As I write this, no coal is being used in a UK power station to generate electricity, and it has been this way for a while now. Indeed, zero-coal records have been set, and if plans come to fruition, the UK's last coal-fired power plant will shut by 2025. Few will mourn; see this for an overview of how energy use has changed recently, and this for some coal-use stats for 2017 / 2018.
This is unlikely to end coal use in the UK as it is needed for steel making, brick production, cement manufacture and other heavy industries. An article in The Times recently argued that coal demand by UK industry will remain around five million tonnes a year – unless, that is, we find a way of making steel without the use of coking coal which would probably need a miracle of alchemy rather than chemistry.
Blast furnaces need 0.77 tonnes of coking coal to make 1 tonne of crude steel [*] and around 250 tonnes of steel are needed for one offshore wind turbine, and there are many other low-carbon technologies that need steel – for example, electric cars.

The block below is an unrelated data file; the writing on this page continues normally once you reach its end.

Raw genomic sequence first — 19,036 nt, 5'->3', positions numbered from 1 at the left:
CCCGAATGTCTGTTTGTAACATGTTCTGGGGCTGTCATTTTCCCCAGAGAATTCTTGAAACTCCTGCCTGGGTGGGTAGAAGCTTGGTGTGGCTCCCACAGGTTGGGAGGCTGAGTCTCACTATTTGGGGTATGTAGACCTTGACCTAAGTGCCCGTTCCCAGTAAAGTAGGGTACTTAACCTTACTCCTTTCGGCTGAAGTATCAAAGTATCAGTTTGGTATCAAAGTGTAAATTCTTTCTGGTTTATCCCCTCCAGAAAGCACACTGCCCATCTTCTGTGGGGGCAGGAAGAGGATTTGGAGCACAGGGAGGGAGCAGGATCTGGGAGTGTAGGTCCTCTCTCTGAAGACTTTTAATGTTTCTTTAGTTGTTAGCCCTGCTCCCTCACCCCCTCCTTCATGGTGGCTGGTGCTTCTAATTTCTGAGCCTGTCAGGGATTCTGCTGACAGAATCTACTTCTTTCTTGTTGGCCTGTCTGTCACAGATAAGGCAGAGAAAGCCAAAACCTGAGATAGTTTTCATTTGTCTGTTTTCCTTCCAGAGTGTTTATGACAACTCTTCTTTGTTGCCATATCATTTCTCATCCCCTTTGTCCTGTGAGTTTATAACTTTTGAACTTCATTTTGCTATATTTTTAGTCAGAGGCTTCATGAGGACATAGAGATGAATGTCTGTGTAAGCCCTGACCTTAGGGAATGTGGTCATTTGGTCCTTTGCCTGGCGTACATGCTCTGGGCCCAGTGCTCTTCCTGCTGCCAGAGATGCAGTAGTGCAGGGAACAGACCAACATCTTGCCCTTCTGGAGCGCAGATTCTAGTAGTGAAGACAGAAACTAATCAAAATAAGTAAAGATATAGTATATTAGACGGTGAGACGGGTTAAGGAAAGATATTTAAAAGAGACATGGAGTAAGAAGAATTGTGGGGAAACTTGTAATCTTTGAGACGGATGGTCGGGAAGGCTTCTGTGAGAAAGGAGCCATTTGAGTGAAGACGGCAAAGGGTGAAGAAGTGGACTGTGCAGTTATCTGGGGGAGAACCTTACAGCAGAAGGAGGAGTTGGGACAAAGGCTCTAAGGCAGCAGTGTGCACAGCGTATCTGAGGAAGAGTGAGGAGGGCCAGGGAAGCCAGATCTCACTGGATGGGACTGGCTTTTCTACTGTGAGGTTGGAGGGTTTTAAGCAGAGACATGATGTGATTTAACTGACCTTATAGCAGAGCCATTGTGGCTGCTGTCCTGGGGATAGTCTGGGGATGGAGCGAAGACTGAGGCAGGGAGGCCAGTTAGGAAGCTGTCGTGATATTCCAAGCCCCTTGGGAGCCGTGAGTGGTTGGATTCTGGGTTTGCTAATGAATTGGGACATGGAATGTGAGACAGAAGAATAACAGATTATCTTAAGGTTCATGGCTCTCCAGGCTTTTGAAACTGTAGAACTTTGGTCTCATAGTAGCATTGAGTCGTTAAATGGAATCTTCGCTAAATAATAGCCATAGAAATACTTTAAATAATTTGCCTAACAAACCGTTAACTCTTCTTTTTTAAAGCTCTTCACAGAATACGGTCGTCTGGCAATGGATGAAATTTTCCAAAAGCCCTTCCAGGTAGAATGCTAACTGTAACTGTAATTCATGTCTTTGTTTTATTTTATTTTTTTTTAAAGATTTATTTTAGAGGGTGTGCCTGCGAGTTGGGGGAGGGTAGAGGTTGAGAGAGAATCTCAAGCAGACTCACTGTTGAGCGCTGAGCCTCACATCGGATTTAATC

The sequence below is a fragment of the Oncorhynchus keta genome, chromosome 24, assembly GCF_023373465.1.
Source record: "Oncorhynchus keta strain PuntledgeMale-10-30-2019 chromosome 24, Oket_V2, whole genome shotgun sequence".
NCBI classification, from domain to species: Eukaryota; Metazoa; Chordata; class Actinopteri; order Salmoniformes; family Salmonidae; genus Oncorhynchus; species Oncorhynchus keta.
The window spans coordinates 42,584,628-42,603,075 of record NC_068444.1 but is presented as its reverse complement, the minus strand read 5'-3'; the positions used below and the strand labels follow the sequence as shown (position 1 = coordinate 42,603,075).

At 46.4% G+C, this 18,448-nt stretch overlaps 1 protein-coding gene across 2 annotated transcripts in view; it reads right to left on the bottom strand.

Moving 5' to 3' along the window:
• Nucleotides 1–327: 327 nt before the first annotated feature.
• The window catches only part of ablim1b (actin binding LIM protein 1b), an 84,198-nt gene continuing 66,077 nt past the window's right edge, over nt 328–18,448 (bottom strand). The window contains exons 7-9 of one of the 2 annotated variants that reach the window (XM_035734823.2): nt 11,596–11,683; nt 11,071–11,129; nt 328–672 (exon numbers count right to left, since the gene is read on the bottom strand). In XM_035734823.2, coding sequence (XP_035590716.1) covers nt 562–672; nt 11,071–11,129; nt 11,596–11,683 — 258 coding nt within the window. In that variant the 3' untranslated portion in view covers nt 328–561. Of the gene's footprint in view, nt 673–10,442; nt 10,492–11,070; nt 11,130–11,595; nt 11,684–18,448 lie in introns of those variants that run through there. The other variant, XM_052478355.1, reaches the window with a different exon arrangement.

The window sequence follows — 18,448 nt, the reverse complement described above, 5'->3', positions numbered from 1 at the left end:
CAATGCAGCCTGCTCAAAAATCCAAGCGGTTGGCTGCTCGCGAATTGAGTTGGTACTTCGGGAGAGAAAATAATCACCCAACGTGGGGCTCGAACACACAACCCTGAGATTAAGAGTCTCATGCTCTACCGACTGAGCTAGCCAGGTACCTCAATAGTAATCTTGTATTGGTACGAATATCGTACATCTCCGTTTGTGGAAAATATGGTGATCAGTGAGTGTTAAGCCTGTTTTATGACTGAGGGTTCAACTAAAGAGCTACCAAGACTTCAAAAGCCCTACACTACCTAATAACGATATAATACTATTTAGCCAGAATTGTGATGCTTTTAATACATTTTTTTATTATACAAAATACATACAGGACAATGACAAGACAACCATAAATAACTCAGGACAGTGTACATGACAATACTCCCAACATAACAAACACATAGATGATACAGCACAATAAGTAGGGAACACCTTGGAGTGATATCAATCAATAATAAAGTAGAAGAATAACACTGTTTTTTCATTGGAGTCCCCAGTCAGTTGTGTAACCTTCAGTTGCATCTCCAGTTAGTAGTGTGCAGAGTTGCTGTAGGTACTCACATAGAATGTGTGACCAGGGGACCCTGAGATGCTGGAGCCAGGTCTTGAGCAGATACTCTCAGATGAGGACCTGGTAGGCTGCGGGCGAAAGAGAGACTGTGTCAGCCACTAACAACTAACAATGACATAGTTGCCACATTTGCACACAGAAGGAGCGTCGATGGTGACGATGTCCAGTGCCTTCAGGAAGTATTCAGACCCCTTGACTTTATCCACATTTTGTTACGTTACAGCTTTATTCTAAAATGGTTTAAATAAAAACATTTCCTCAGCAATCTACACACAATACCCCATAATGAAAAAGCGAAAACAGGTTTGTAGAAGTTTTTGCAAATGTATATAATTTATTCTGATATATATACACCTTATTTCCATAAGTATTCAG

The Times article asked: shall we mine our own coal (we have plenty of it) or import it (it might be cheaper unless you count the externalities). The same question arises for steel especially today with existential questions hovering over British Steel. Shall we just let other countries do all the dirty stuff, reap the carbon reduction benefits, and then tell everyone how good we are?
[*] See this for details of steel-making, including the use of coal.